Writer: Joshua Hale Fialkov
Artist: Andrea Sorrentino
Colourist: Marcelo Maiolo
Letterer: Pat Brosseau
Cover: Andrea Sorrentino and Marcelo Maiolo
Publisher: DC Comics
As one of the newer series to come out of the DC relaunch, I, Vampire has delivered a vampiric dose of horror into the DCU over its first five issues. With a crossover with Peter Milligan’s Justice League Dark looming, issue six of this series was released alongside the latter title last week to help kick-off one of DC’s first crossover stories within its new status quo. The question left to answer though is how well this book, and its first story arc for that matter, were able to stand on their own.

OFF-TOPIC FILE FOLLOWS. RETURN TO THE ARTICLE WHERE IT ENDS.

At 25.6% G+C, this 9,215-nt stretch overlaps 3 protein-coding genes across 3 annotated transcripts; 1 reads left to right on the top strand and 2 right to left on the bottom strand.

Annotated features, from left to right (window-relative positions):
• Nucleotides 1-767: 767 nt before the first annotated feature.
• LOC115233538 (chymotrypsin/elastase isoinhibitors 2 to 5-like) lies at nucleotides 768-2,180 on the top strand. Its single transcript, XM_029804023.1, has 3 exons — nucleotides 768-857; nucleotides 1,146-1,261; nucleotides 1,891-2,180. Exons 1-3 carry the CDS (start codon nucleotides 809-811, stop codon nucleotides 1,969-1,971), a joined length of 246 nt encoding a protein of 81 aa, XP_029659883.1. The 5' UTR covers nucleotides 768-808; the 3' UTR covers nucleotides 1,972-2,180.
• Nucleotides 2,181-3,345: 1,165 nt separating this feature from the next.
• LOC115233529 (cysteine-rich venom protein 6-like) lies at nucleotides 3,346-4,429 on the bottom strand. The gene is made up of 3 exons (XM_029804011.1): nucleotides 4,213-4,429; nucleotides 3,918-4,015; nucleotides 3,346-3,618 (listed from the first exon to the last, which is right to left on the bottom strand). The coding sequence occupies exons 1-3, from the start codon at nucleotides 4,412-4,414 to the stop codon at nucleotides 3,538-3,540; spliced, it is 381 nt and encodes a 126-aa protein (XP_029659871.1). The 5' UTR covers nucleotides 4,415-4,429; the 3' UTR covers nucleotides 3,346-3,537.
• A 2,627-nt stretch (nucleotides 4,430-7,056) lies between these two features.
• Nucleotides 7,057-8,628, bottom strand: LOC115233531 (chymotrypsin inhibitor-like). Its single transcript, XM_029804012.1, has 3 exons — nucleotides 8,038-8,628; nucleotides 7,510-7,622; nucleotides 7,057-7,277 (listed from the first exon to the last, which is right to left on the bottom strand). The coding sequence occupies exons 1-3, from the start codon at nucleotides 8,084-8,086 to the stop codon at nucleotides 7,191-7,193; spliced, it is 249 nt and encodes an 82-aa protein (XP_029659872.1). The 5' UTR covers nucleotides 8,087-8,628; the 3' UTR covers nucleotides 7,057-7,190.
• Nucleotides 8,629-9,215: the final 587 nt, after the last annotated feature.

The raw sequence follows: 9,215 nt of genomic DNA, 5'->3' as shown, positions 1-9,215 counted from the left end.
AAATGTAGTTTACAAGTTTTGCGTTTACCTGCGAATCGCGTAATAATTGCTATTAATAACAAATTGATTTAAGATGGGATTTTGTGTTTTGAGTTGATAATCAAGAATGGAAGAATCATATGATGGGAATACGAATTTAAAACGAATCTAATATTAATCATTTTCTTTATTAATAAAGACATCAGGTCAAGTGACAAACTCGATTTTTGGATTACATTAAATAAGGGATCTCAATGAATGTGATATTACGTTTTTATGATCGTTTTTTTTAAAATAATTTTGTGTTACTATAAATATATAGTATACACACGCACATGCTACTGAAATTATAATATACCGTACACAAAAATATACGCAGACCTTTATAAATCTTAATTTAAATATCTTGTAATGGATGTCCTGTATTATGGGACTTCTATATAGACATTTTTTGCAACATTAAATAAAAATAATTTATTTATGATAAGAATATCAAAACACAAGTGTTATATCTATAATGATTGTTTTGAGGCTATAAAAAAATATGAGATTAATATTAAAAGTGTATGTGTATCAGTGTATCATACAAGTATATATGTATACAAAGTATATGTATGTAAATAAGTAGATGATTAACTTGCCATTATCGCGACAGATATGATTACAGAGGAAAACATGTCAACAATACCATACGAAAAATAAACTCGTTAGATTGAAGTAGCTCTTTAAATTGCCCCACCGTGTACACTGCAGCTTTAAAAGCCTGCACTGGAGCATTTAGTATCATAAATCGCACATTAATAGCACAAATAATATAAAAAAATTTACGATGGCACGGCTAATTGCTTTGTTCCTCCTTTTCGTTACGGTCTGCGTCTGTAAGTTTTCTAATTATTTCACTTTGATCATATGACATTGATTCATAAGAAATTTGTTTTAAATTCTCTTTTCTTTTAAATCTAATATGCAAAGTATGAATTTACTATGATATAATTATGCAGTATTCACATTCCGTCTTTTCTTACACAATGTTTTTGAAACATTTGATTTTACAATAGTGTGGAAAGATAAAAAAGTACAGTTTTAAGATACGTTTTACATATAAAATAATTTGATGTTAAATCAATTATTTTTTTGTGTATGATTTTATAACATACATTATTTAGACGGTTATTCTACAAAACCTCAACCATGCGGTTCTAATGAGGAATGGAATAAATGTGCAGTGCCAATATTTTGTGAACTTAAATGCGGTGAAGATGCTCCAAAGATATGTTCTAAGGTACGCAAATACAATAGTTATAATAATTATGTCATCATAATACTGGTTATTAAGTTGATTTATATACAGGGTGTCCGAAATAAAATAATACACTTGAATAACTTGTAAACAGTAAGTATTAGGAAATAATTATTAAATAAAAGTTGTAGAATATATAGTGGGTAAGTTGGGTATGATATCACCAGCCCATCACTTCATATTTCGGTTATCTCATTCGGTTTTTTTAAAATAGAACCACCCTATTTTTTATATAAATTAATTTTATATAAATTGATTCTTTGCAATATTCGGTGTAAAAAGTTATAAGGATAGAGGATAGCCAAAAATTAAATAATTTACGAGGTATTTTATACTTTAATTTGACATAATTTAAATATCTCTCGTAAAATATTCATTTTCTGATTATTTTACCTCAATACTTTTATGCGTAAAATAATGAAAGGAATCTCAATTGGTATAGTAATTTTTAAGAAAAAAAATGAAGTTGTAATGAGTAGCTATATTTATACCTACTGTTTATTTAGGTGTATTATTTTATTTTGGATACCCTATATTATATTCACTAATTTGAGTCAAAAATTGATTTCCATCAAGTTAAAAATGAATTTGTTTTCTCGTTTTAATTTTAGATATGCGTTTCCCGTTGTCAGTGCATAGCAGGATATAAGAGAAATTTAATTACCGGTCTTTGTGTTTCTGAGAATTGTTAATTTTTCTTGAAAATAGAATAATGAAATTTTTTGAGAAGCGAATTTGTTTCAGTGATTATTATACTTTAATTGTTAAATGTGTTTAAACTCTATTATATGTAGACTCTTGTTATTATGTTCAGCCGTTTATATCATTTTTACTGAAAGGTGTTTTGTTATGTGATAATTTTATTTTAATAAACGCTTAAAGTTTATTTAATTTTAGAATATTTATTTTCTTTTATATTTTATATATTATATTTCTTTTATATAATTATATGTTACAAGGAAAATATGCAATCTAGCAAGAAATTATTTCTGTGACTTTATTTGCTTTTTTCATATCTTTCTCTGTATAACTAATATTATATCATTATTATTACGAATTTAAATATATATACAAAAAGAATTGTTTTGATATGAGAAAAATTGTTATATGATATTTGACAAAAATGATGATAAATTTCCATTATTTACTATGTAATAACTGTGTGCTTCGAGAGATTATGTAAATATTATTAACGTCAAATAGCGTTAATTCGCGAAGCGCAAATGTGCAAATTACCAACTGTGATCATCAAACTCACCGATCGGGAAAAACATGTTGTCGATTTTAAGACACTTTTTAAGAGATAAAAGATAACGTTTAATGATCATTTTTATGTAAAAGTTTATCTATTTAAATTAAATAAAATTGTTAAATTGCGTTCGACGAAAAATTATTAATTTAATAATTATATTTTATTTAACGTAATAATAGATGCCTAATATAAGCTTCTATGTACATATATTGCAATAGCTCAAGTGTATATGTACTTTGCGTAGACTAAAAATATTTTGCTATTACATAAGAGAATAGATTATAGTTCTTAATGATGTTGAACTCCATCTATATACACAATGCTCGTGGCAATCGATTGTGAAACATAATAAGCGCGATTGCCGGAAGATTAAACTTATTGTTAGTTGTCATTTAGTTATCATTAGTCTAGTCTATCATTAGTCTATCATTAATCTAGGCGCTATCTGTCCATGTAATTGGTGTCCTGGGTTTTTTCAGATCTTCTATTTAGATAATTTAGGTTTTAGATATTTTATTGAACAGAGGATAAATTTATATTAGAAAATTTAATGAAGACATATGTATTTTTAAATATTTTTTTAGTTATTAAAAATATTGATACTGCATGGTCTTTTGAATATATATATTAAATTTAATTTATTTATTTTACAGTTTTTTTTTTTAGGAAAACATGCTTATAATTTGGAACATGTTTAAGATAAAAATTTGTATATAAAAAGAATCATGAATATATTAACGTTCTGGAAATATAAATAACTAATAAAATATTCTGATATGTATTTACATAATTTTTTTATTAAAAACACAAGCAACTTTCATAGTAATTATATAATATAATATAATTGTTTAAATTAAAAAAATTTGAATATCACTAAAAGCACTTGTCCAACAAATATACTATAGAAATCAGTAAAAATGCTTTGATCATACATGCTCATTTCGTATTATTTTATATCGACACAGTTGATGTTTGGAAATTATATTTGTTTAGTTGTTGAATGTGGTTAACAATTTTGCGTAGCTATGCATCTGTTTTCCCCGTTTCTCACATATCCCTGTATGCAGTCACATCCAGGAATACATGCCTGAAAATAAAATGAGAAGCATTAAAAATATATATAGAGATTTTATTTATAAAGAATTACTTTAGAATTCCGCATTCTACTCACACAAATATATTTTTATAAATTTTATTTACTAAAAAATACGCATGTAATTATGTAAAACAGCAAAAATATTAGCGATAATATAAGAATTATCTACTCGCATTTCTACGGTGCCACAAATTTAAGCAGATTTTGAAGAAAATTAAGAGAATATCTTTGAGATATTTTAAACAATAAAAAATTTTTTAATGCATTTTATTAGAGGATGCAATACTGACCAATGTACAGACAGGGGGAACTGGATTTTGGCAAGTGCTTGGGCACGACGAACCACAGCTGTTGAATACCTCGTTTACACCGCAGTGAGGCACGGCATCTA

The Road So Far…
In 1591, shortly after becoming a vampire himself, Andrew Bennett turned his love, Mary Seward into one of the undead. Corrupted by her newly found dark powers, Mary christened herself, “Mary, Queen of Blood,” and led a legion of vampires called “The Blood Red Moon.” The cult was determined to take over the world, while Bennett struggled to undo his mistake and take down Mary and her followers. Now a new threat rises as Bennett’s war against Mary continues, with the likes of Batman and Constantine enlisted in his fight to prevent a vampiric armageddon